Karl Lagerfeld’s tech-inspired collection took the fashion world by storm in Paris Fashion Week last year. Chanel’s creative director transformed the runway into cyberspace and showcased fashion’s way of acknowledging the role played by technology in the world of fashion. Fashion-tech, as industry pundits call it, has not just begun. Fashion has embraced almost every tech trend — be it wearable tech, social media and influencer marketing, or even VR and augmented reality. Fashion is constantly evolving and so are the technological trends that aid trade in this ephemeral industry. The impact of AI and technology in fashion, however, is a lot more enduring than the fugacious puffed sleeve or the suave smart watch (even Hermes couldn’t save this one). AI in fashion, has simplified the lives of brands and buyers alike. This post shows you how.
What’s All This About Machine Learning in FashionWhen Uber was introduced a few years back, it represented a whole new way of travelling minus the traditional hassles associated with hiring a cab. A few years later, with a slew of improvements (and competitors) in tow, the Uber-way is the new normal. AI in fashion is headed in the same direction. A number of fashion brands already use machine learning to enhance predictions and improve the search functionality on their sites. Whether this intelligence is built in-house or facilitated by a third-party, it involves training algorithms to predict shopper behaviour with a high level of accuracy based on its understanding of a set of largely consistent and recurring parameters. As more and more sites focus on the need to be super efficient in fetching products, recommending suitable alternatives, and improving the overall shopping experience, customers are almost tuned to expect this to be the default setting. As I started writing this post, I found myself wondering how can fashion — an industry famed for its transience — put neural networks to use?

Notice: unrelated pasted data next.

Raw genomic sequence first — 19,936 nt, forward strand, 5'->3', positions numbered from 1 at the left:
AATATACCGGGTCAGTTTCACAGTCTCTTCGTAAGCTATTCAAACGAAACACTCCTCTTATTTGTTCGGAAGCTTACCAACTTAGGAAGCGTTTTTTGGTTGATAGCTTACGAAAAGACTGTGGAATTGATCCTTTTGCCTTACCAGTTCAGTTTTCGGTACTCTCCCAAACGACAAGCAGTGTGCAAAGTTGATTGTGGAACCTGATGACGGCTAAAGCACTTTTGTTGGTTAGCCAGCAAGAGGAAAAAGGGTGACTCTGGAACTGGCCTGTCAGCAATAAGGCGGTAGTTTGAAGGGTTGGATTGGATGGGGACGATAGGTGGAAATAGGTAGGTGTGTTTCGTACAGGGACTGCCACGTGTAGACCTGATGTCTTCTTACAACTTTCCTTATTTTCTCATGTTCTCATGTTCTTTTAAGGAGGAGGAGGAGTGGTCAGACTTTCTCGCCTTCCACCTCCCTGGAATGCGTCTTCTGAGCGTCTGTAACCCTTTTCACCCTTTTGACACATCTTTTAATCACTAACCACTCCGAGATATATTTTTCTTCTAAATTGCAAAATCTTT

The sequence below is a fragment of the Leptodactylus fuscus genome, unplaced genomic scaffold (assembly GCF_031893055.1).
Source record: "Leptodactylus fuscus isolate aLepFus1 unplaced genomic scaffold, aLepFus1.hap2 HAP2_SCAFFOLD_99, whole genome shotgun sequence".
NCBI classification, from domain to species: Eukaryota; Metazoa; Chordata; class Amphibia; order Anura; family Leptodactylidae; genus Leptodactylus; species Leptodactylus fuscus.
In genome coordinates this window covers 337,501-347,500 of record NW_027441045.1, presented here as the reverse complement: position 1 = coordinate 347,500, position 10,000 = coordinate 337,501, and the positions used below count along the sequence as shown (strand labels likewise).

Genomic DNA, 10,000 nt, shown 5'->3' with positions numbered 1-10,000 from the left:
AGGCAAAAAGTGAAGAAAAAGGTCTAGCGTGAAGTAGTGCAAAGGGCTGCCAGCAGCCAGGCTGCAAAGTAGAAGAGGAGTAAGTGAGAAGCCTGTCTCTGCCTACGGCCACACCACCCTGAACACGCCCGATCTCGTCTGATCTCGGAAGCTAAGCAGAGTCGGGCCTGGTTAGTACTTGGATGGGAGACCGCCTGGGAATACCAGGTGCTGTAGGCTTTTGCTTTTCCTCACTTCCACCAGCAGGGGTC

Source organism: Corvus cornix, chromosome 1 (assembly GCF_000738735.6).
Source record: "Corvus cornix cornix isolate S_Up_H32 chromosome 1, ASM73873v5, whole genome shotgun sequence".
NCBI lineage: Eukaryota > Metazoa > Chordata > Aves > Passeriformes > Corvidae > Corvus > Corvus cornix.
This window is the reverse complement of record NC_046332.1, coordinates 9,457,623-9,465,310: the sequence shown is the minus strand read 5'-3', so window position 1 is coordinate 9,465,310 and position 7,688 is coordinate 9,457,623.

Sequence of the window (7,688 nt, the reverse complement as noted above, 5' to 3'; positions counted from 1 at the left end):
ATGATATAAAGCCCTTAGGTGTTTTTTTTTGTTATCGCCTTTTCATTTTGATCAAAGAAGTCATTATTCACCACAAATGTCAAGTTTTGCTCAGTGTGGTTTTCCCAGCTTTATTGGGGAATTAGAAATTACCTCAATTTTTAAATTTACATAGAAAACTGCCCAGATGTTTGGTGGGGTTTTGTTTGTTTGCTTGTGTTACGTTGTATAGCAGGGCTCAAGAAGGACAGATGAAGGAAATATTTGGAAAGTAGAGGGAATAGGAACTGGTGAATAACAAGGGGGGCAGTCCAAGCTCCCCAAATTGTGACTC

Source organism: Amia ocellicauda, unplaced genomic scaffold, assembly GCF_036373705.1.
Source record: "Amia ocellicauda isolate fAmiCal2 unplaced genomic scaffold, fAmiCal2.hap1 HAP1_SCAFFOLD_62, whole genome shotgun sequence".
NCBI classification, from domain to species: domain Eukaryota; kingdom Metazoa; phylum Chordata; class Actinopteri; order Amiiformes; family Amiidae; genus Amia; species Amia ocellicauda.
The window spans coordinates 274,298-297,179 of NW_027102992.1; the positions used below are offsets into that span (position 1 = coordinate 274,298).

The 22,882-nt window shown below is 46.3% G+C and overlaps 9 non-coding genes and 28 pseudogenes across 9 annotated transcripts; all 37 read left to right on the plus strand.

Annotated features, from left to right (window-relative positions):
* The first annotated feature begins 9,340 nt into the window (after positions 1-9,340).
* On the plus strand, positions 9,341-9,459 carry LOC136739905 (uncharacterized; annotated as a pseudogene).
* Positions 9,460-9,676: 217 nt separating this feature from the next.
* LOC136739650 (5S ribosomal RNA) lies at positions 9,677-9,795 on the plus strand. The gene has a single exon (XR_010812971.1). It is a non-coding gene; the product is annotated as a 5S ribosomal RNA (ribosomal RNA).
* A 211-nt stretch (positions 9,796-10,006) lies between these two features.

How can you teach algorithms to accurately predict behaviour in an industry characterised by impermanence?While 1:1 personalization might not be feasible unless you have years worth of data for each customer, there are a number of factors that are sureshot indicators of a customer’s preferences. Factors such as the number of visits to a website, type of device used for purchase, or geographical location are largely permanent characteristics of a shopper that help brands in gauging their preferences and accordingly tailoring experiences on the site. It will be a while before the Amazon-way becomes the new normal but until then, retailers and online sellers are realising the pressing need to segment and target their customers by efficiently utilising the enormous data goldmine they are sitting on.